Planned and Unplanned Node Downtime¶
Nodes (Machines) that are part of the cluster are susceptible to occasional downtime. This can be either as part of planned maintenance where we bring down the node for a specified time in an orderly fashion or an unplanned downtime where the machine stops due to a software or hardware issue.
The purpose of this document is to provide a process for retaining the Run:AI service during and after the downtime. The document differentiates between CPU-Only Worker Nodes and GPU Worker Nodes:
CPU-Only Worker Nodes - In a production installation Run:AI software runs on one or more CPU-only Worker Nodes on which the Run:AI software runs.
GPU Worker Nodes are where Machine Learning workloads run. Run:AI only runs monitoring services on these nodes. This monitoring services recover automatically.
Preparations: Shared Storage¶
Some of the Run:AI services use disk storage. A key to successful node recovery is to not rely on node-storage. Rather, during the installation, you must follow the protocol for installing the Run:AI cluster over shared storage. For further details see Installing Run:AI over network file storage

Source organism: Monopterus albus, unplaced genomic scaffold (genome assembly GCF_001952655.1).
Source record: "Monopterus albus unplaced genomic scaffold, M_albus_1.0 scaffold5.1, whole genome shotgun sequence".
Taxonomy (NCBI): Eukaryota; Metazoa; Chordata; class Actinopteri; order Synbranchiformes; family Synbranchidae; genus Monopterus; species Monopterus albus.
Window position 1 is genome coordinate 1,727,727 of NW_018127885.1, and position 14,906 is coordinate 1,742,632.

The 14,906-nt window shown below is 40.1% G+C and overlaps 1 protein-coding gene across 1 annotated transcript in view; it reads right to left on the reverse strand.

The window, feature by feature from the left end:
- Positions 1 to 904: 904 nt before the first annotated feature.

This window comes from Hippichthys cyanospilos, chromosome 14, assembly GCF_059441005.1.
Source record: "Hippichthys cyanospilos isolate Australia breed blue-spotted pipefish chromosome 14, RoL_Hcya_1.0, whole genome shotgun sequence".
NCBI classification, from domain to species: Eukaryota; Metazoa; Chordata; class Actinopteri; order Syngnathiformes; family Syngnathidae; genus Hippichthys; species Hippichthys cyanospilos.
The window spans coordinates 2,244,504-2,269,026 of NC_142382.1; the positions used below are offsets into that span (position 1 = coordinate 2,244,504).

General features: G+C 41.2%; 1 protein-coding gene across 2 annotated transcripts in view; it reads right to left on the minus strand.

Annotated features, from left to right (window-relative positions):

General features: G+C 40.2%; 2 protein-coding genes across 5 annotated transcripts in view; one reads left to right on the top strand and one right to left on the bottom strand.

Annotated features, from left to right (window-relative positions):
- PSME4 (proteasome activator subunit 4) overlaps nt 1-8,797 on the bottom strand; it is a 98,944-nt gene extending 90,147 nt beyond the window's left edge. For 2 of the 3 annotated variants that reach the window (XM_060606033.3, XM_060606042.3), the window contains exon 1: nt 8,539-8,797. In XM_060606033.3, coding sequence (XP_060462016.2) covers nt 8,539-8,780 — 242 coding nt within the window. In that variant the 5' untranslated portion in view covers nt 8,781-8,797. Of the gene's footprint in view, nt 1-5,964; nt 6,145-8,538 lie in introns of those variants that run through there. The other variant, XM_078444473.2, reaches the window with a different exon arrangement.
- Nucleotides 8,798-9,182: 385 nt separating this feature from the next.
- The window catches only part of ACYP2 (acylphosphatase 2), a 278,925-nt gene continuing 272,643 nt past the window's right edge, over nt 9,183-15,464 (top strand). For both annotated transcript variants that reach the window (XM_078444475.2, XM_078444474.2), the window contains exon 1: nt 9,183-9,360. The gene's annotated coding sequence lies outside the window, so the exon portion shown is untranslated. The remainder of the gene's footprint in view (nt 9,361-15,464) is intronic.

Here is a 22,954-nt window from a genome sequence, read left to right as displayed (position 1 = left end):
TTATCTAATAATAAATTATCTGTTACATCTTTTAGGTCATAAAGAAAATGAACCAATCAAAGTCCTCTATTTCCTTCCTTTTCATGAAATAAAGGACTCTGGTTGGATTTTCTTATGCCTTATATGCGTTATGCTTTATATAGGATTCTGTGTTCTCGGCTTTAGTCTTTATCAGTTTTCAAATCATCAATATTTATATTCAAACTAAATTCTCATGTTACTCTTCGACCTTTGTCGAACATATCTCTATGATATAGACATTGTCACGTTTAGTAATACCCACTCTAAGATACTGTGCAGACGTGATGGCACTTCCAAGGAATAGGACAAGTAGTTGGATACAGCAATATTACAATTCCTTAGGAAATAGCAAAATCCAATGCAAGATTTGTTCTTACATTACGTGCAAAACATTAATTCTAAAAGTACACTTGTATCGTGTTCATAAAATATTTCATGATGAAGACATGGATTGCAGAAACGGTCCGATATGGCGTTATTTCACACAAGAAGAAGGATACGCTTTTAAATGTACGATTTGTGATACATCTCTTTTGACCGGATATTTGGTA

Before stopping a node, perform the following:
Stop the Kubernetes scheduler from starting new workloads on the node:
kubectl cordon <node-name>
Force all services that have a state to move to another node:
kubectl scale sts --all --replicas=0 -n runai kubectl scale sts --all --replicas=1 -n runai
On GPU Workers this will move Interactive workloads to another node if possible.
On CPU-only Workers this will move Run:AI storage-dependant services to another node.
- Shutdown the node and perform the required maintenance. When done, start the node and then run:
kubectl uncordon <node-name>
For further information see Kubernetes Documentation.
If the node has failed and has immediately restarted then all services will automatically start and there is nothing that needs doing.
If the node is to remain down for some time and you want Run:AI services to commence, you must temporarily remove the node from Kubernetes. Run:
kubectl delete node <node-name>
When the node is up again, on the master node, run:
kubeadm token create --print-join-command
This would output a
kubeadm joincommand that you must run on the worker node in order for it to re-join the Kubernetes cluster.
Verify that the node is joined by running:
kubectl get nodes
After the node has joined, re-run the following command to mark the node as a CPU node:
kubectl label node <node-name> run.ai/cpu-node=true